It’s been a while since the creative force behind designer duo Ashima-Leena, Ashima Singh hopped on the solo bandwagon and the designer is already out with her first stand-alone collection.
We spoke with the designer on the sidelines of Amazon India Fashion Week Spring Summer 2017, where her former partner, Leena is showcasing her latest collection
under the label Ashima-Leena. We spoke at length about her latest collection and the inspiration behind her solo journey.
According to Ashima, her latest outing is dedicated to a woman who stands on the bridge of time, between yesterday and tomorrow, reinterpreting ancient craft into contemporary fashion – garments in a glorious palette of colours steeped in vintage richness. The inspiration is the melting pot of ‘The Silk Route’ with influences from Uzbek, Turkey, Mongolia, Persia and India.
Ashima has woven together a collection that brings alive a rich cultural lexicon, the central theme being festive elegance. Strong design plays with impact and silhouettes weave and mesh together. Versatile co-ordinates like long jackets, angarkhas, waistcoats, cholis, tunics and draped tops are teamed with lehenga skirts, wraparound saris, sarong dhotis, shararas, flowing trousers and more.
Quizzed about how enriching has her solo journey been so far, Ashima quips, “At times, we become complacent in life and that’s something you get rid of when you are out in the open, on your own. I feel I have the right to do things on my own, my way rather than depending on somebody else.”
“I must confess I do have my share of panic attacks, but then it’s time to come out of the closet,” adds the designer.
Asked about what inspires her, the designer explains, “It all comes from the heart. A creative person seeks inspiration from everywhere and at times we get lost in the rut of producing collections after collections but then, working simultaneously on many things is precisely what breaks the monotony and unleashes the creativity.”
Without delving much into her past, the humble Ashima leaves us with a thought for the day, especially for people who are struggling to break away from the shackles that bound them by saying, “Have faith. God helps, people help and support. In fact, at a stage in your life when you need all the help from all the spheres, you’ll garner it from people you least expect to help and the friends you always bank upon, somehow they disappear.”Read more at:formal dresses adelaide | plus size formal dresses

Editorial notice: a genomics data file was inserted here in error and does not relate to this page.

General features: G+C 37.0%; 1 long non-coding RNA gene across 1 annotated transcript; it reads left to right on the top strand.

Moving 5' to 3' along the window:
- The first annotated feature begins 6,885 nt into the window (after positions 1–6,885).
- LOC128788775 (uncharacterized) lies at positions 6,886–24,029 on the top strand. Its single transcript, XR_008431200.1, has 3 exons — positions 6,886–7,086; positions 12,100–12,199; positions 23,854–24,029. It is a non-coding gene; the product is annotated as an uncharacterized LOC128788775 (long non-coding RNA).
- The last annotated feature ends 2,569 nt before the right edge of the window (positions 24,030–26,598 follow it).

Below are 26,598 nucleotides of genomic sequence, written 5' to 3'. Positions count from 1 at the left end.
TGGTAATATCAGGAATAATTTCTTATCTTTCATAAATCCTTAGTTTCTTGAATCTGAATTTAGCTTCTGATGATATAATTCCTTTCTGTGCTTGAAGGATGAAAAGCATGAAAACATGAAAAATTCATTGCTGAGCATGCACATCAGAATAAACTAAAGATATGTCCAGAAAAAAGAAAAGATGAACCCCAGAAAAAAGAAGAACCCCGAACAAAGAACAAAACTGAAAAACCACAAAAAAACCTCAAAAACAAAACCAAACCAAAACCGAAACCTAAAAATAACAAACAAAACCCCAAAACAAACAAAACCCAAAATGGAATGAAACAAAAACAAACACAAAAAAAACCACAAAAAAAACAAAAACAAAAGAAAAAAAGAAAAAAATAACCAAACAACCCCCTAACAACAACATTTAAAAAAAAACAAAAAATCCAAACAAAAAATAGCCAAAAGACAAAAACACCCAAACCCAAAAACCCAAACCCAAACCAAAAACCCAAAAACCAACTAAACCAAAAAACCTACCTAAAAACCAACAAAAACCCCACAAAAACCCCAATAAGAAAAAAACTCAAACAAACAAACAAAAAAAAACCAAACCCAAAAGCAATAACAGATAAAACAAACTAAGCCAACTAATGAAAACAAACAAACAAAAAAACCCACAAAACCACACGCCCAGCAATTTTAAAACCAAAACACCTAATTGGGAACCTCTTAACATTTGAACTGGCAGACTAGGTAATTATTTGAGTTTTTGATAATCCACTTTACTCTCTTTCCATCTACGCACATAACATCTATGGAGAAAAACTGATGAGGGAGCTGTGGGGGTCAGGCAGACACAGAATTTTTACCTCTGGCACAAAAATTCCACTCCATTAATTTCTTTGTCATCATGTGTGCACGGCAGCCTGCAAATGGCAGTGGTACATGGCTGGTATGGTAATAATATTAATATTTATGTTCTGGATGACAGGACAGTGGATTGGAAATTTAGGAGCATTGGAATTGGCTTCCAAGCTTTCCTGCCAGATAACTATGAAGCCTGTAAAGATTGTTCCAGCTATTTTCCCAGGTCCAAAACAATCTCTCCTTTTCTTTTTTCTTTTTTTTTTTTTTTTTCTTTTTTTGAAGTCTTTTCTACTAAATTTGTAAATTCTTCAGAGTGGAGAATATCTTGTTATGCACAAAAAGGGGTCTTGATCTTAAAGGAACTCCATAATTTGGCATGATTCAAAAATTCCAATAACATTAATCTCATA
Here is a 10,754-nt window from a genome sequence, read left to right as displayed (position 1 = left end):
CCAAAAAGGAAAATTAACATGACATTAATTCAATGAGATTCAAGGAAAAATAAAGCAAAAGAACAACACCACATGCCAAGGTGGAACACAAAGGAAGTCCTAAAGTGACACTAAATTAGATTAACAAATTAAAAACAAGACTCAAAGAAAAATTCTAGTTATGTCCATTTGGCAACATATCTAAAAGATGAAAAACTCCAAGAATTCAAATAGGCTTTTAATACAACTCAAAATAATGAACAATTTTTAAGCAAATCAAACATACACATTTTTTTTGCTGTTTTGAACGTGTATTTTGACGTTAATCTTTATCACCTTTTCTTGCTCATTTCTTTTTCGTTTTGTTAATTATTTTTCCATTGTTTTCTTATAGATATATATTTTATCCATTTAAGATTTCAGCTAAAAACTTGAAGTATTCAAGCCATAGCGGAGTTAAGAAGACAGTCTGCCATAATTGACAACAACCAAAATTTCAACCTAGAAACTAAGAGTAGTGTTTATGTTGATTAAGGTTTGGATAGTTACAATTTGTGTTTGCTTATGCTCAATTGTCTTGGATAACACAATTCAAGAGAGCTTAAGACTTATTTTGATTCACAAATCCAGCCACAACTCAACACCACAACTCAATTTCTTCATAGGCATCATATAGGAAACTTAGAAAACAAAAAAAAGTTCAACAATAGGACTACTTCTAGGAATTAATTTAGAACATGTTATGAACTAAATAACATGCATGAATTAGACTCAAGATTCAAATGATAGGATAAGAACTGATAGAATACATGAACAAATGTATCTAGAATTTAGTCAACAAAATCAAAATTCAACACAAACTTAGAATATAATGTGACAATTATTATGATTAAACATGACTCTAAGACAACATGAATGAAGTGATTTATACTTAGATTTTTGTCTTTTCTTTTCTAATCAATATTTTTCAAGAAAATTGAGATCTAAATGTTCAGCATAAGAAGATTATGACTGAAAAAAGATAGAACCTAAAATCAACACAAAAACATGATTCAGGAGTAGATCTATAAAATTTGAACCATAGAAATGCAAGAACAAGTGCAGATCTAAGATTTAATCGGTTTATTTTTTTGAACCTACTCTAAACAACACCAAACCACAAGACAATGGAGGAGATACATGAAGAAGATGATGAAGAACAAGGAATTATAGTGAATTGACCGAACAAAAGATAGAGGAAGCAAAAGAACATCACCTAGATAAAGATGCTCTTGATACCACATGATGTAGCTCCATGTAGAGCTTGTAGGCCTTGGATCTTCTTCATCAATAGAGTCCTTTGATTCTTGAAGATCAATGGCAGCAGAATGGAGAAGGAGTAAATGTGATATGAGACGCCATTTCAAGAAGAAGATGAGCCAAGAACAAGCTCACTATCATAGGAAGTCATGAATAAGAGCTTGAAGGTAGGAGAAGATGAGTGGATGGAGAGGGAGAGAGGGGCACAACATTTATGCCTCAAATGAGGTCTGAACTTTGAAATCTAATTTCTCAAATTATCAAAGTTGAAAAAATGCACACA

Some of Paris Fashion Week’s biggest shows take place under the gilded rotunda of the Grand Palais, but they’re not all such spectacle-driven affairs. This spring, Antonin Tron of the freshly minted label Atlein held his in … his apartment. “My mom was there serving coffee. Some of the models were my friends,” the designer recalls.
How does an unknown designer convince high-ranking fashion editors to troop through his galley kitchen for a debut fashion show? Tron is quick to credit the adventurous American press. “On the very first day, the Americans were there because they’re very curious,” he says. “It was a bit of word of mouth, actually.”
It’s possible that Tron’s designs appealed to Stateside editors because of their classic American-sportswear appeal. “Even though I’m French — I’mvery French,” laughs the designer, “there’s something I always appreciated about American designers. They’re really good at making great product, but also they have this sportswear [approach].”
He looked to 1940s sportswear pioneer Claire McCardell for inspiration for the lineup of all-jersey looks, like a slinky dress with a cutout back and a sporty striped turtleneck that would fit right in at a 1970s chalet. Even the concept was born out of simplicity: “I worked with the fabric that the factory had in stock because I couldn’t afford to do something too big.”
Tron juggles his fledgling line with freelance consulting work for Demna Gvasalia at Balenciaga. (He’s previously done stints at Raf Simons,Givenchy, and Louis Vuitton.) Of Gvasalia, he says, “He has a very modern take on things, and it’s really refreshing compared to a lot of how the big houses have been run.”
This season, Tron will once again be showing in his apartment. “The idea is to grow slowly and steadily,” he says. “It’s not to overdo it.”Read more at:backless formal dresses
For so many years it was all about the blokes. Brown velvet suits and a smoke-filled room that meant crawling to the exits.
The modern world has a shifting foundation — and WAGs are part of that.
That red dress from 2004. Invisible tape became a Brownlow thing, as did representing a designer and, when saying designer’s name, pronouncing it in a manner that represented your status. “Designer is from Milan, darling”. The battle lines were drawn and the Rebecca Judd Medal was born.